On November 23, 2016, Advance America, Inc., a payday lender, and Community Financial Services Association of America, Ltd., a trade organization which represents the interests of payday lenders (Plaintiffs), filed a Motion for Preliminary Injunction (Motion) against the Federal Deposit Insurance Corporation, the Office of Comptroller of the Currency, and the Board of Governors of the Federal Reserve System (Regulators) to try to stop the Regulators from pressuring national banks into cutting off payday lenders’ access to the financial services banks offer. The Motion states that the payday lenders that have managed to survive the Regulators’ attempt to shut them down are now facing catastrophic consequences, with increasing numbers of banks moving to terminate their relationships with payday lenders and close payday lenders’ accounts. These account closures leave payday lenders without access to ACH networks, which allow them to collect on past-due loans, and without cost-effective treasury services, which they need in order to accept non-cash payments and to pay their employees. The Regulators have denied that they are trying to categorically deny payday lenders access to these financial services.
The Motion is the latest development in a lawsuit the Plaintiffs filed in 2014 against the Regulators for participating in the Department of Justice’s (DOJ) Operation Choke Point, a program the Plaintiffs allege violates payday lenders’ constitutional rights. In their complaint, the Plaintiffs allege that, since the DOJ launched Operation Choke Point in 2011, the Regulators have worked together to essentially shut down the payday-lending industry, which is viewed by some as immoral. The Plaintiffs argue that the Regulators have coerced banks into closing payday lenders’ accounts by suggesting that continuing to do business with payday lenders carries “reputational risk” – an amorphous term which is difficult to quantify in any meaningful way.
The Plaintiffs’ most recent Motion builds on this argument and alleges, for example, that the FDIC included payday lending in its list of “high-risk” industries, which included gun sales, Ponzi schemes and pornography. The Motion asserts that, by comparing payday lending to illegal or controversial activities, the government was sending a message that the industry itself was problematic. The Motion goes on to argue that, although payday lending is legal, and there is no statute or regulation prohibiting its existence, the Regulators have threatened banks with severe consequences if they keep payday lenders as clients. As an example, the Plaintiffs point to Business Bank of Texas, which they say explicitly ended its relationship with payday lender Power Finance Texas because of pressure from the OCC. The Motion cites a declaration from the bank’s CEO, who stated that absent regulatory pressure, the bank would restore banking services to Power Finance Texas. Even more pressing for Plaintiffs, Advance America reports that U.S. Bank terminated its relationship with Advance America and a number of other payday lenders because of regulatory pressure just this past month. Prior to the termination, U.S. Bank had provided financial services to over 1,200 Advance America locations.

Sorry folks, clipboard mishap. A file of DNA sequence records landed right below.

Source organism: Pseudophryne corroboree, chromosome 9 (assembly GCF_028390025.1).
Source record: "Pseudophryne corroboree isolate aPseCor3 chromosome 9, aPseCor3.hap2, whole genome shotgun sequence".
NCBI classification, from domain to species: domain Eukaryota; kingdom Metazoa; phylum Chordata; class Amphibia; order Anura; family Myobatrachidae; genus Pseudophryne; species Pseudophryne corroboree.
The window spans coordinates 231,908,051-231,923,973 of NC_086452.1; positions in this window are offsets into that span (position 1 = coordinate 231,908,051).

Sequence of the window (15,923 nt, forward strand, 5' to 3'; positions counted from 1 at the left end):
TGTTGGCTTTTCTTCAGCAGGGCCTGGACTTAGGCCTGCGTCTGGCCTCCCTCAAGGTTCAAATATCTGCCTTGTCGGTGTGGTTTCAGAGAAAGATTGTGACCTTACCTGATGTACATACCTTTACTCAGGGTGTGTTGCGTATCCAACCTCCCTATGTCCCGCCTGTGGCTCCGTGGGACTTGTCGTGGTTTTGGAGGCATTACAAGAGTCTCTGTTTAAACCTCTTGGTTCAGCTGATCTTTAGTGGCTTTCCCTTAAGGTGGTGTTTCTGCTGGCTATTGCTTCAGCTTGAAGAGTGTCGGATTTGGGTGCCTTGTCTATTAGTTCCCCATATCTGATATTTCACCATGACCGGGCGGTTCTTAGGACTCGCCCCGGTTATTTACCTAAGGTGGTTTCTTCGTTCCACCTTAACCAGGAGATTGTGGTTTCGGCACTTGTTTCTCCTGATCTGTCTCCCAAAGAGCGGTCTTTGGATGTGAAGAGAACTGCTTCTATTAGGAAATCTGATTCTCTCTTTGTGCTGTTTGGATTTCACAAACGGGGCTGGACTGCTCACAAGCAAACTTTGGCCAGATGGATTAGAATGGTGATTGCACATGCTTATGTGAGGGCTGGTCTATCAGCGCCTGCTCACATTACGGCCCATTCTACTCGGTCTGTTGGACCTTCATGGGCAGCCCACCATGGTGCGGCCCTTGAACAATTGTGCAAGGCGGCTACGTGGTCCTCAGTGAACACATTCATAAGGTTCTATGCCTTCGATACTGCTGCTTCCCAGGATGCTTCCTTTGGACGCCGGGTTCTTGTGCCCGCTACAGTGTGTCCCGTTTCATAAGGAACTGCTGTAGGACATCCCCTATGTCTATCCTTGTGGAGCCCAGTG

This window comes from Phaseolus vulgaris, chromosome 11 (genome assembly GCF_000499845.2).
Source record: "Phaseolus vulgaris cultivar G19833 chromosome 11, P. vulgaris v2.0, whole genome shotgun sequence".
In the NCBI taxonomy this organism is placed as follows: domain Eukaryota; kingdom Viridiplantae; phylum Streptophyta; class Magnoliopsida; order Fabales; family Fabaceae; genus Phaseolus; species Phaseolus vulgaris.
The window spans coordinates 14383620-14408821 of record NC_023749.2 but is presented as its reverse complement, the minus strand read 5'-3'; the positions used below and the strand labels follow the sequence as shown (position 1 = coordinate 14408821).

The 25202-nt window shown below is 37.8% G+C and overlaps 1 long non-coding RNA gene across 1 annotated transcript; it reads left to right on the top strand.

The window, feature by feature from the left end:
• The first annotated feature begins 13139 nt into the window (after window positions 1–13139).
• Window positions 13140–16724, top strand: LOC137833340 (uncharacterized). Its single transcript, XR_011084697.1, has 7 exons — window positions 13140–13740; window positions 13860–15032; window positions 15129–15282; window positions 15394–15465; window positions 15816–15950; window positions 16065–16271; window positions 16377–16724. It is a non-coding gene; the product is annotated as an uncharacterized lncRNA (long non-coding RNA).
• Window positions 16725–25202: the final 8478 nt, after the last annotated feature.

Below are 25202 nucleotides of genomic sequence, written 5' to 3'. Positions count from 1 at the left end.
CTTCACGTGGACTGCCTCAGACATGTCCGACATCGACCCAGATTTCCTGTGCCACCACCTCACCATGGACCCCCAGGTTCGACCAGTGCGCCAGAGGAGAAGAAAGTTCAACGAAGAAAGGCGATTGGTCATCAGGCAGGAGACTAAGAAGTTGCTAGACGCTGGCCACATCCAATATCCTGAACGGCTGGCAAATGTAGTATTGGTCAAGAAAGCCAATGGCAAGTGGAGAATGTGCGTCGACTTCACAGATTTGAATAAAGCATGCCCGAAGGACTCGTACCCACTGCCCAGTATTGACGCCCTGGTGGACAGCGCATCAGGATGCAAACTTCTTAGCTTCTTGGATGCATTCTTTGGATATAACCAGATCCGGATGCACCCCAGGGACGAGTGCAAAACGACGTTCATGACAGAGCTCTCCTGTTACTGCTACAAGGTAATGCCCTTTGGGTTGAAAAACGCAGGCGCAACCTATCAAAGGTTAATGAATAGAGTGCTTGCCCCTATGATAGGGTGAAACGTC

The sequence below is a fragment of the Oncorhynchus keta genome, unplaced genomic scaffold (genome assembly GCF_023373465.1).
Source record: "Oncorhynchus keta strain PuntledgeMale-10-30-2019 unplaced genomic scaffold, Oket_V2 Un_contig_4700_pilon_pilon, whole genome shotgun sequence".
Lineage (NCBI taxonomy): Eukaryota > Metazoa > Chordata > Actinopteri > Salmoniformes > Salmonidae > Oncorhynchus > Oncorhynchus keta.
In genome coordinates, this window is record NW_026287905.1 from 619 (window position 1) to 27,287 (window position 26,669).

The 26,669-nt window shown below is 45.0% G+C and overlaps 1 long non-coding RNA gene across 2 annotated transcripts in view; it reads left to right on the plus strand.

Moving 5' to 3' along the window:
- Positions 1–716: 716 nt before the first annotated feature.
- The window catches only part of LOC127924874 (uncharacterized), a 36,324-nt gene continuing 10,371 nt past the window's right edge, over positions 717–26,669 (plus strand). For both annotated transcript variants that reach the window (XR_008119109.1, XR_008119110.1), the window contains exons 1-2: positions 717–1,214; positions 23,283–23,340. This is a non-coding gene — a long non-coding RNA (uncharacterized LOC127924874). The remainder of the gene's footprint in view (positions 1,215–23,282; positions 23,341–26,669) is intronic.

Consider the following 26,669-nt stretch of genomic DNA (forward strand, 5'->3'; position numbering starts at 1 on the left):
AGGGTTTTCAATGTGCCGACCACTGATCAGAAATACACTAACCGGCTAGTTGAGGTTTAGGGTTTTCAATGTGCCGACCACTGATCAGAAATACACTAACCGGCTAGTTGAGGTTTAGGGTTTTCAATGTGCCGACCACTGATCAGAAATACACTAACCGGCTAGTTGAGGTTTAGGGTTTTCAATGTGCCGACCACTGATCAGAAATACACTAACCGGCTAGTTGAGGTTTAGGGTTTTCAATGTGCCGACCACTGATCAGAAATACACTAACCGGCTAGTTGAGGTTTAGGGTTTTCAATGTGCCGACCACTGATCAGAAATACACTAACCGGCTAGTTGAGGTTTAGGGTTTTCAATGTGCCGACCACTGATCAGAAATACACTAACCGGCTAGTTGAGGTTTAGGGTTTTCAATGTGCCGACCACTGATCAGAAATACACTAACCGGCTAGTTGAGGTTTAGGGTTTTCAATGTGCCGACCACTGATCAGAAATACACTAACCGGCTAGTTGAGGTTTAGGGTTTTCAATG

The Plaintiffs’ constitutional claims have already survived a motion to dismiss, and the Plaintiffs have arguably provided evidence in their Motion regarding the imminent harm they will suffer from their accounts closing, but it is unclear that a preliminary injunction can issue here. The Motion asks that the Regulators be ordered to cease “putting pressure” on banks to terminate relationships with payday lenders, but it’s unclear what that would mean in practice or how the court would be able to avoid intruding on the Regulators’ enforcement authority.